Gov. Andrew M. Cuomo talks about providing financial resources for...

Gov. Andrew M. Cuomo talks about providing financial resources for combating the heroin epidemic during an event in Hauppauge on Wednesday, April 19, 2017. Credit: Ed Betz

ALBANY — Gov. Andrew M. Cuomo on Tuesday continued his hiring of political veterans with presidential campaign experience in choosing a longtime Republican aide to be his chief of staff.

Cuomo hired Maria Comella, who most recently worked for New Jersey Gov. Chris Christie, who ran for the GOP nomination for president last year before dropping out and supporting Donald Trump. Comella also worked on the 2004 presidential re-election campaign of President George W. Bush, and the failed Republican presidential campaigns of Rudy Giuliani and Sen. John McCain in 2008.

In New York, Comella succeeds Melissa DeRosa, who Cuomo appointed secretary to the governor earlier this month. Former Secretary to the Governor Bill Mulrow left the top post and will work to help Cuomo’s 2018 re-election campaign committee.

“Right now it is important to be an active participant in our democratic process and political party matters less than the things we can accomplish when working together,” she said in a statement. “At a time of turmoil in Washington, I believe the states can and will play an important role and Governor Cuomo has the ability to find common ground when it’s needed and get things done.”

Comella, a New York University graduate and native of the Albany County suburban neighborhood of Loudonville, has worked since 2016 in the private sector in strategic communications. She was chief messaging officer for Christie’s presidential campaign after serving as his deputy chief of staff for communications and strategic planning. After Christie dropped out, Comella endorsed Democratic nominee Hillary Clinton.

She was deputy communications director for Giuliani’s campaign, director of communications for the Bush-Cheney Republican ticket in 2004 and director of operations for former Republican Gov. George Pataki’s campaign committee in 2002.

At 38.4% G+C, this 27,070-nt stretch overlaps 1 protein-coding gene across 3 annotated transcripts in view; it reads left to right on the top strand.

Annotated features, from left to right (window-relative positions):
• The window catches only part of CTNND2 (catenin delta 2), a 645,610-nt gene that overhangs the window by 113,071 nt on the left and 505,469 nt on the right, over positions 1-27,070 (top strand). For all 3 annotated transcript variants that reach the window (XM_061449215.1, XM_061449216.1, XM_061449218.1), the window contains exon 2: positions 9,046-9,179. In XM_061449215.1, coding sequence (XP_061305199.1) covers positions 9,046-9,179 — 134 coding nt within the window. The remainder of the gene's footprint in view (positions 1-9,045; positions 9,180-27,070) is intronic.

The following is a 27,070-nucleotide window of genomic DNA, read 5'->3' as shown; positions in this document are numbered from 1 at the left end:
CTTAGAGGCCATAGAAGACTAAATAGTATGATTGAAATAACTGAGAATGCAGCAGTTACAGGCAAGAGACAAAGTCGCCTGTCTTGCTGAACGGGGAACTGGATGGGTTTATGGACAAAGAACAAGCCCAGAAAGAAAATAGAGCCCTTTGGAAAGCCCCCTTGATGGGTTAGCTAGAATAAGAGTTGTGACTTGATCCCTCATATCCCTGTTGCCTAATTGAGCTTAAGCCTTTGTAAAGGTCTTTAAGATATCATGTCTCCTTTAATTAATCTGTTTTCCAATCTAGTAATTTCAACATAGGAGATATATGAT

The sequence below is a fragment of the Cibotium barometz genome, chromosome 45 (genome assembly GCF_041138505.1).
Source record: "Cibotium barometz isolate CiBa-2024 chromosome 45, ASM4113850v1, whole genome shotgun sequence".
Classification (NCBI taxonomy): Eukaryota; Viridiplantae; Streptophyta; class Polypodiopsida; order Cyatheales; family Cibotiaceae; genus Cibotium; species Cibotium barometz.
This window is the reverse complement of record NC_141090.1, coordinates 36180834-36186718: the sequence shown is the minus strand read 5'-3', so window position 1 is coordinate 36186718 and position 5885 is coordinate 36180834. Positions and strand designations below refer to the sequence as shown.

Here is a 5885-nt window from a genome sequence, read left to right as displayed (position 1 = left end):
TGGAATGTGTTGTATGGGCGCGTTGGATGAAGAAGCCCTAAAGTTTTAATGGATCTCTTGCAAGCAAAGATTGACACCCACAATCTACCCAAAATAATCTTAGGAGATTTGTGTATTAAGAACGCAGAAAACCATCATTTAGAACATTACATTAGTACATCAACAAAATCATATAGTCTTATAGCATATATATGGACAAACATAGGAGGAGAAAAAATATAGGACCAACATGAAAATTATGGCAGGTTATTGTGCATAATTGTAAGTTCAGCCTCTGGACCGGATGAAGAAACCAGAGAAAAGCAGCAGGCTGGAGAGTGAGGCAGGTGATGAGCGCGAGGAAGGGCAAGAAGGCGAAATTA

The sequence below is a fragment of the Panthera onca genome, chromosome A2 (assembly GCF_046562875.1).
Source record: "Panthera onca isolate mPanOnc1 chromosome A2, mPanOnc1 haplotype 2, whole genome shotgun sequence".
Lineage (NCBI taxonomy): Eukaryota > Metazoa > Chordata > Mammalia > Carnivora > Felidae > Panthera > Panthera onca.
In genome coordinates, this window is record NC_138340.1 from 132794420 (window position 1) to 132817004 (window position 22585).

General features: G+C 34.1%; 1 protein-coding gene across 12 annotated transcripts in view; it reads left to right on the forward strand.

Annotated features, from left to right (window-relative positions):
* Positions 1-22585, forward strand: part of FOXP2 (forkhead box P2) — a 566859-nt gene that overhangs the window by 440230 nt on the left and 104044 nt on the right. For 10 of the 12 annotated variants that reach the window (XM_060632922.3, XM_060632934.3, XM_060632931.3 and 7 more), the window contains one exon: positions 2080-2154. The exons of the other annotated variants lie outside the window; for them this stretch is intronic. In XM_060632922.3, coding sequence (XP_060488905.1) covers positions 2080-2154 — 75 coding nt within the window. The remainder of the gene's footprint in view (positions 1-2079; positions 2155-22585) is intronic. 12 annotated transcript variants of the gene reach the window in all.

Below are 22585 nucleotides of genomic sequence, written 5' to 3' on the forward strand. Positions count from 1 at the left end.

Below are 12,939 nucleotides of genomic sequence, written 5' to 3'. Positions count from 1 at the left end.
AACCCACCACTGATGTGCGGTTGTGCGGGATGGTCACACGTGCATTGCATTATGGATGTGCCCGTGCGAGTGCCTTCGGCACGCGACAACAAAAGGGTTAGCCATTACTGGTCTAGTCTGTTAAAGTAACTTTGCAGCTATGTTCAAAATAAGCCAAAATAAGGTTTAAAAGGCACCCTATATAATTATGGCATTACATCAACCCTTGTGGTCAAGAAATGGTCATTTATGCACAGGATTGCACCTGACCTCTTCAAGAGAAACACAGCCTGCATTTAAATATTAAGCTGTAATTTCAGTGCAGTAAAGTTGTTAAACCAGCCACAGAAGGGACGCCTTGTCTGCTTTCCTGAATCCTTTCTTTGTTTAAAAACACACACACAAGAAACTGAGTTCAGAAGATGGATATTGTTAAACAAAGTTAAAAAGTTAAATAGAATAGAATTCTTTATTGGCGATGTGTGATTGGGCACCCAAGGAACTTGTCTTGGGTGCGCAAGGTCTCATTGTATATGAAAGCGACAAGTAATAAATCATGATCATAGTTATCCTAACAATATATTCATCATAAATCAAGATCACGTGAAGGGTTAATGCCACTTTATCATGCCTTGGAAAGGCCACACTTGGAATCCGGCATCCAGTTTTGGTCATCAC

She has a graduate degree in international affairs from The George Washington University.

Cuomo, a Democrat, plans to run for a third term in 2018, and is being encouraged by some to run for president in 2020. Cuomo has said he has no plans to run for president.

“The message that was communicated to the outside world [by Comella] wasn’t very successful, but he’s hiring people with national exposure through a variety of candidates — top-level presidential campaigns,” said Doug Muzzio, a political scientist at Baruch College. “She’s a Republican, so that means he can walk across the aisle.”

That could help Cuomo, son of liberal Democratic icon Gov. Mario Cuomo, in more conservative Democratic primaries for president in the key early tests of Iowa and New Hampshire, Muzzio said.

On March 21, Cuomo announced that he has hired some top talent from the Obama administration and from last year’s Democratic presidential campaign for Hillary Clinton.

On Tuesday, Cuomo announced that among his six new hires was Noah Rayman, a former corporate speechwriter and journalist at Time magazine, where he covered international affairs.

Cuomo hired a speechwriter in March — Andrew Tillman, a former speechwriter for Democratic President Barack Obama.

“Government service should transcend politics; unfortunately, these days, it is rarely the case,” said national political commentator Susan Del Percio, a former Republican campaign strategist who had worked for Cuomo as a top adviser in the governor’s office. “The governor is up for re-election in 2018. . . . That is the race he should stay focused on.”